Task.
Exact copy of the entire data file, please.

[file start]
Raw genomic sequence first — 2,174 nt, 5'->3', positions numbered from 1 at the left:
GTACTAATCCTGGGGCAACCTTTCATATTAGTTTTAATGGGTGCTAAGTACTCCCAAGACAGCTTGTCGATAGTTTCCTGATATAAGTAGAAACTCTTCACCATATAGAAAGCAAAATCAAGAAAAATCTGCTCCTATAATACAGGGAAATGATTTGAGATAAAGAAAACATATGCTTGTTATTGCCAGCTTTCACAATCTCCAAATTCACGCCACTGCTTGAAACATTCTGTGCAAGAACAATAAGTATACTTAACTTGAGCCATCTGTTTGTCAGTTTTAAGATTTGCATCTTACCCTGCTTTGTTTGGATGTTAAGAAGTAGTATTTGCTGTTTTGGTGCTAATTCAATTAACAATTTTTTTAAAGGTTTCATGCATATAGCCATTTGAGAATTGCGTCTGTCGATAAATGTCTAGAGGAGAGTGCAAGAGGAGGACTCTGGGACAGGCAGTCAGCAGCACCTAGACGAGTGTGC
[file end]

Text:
Raw genomic sequence first — 2,174 nt, 5'->3', positions numbered from 1 at the left:
GTACTAATCCTGGGGCAACCTTTCATATTAGTTTTAATGGGTGCTAAGTACTCCCAAGACAGCTTGTCGATAGTTTCCTGATATAAGTAGAAACTCTTCACCATATAGAAAGCAAAATCAAGAAAAATCTGCTCCTATAATACAGGGAAATGATTTGAGATAAAGAAAACATATGCTTGTTATTGCCAGCTTTCACAATCTCCAAATTCACGCCACTGCTTGAAACATTCTGTGCAAGAACAATAAGTATACTTAACTTGAGCCATCTGTTTGTCAGTTTTAAGATTTGCATCTTACCCTGCTTTGTTTGGATGTTAAGAAGTAGTATTTGCTGTTTTGGTGCTAATTCAATTAACAATTTTTTTAAAGGTTTCATGCATATAGCCATTTGAGAATTGCGTCTGTCGATAAATGTCTAGAGGAGAGTGCAAGAGGAGGACTCTGGGACAGGCAGTCAGCAGCACCTAGACGAGTGTGC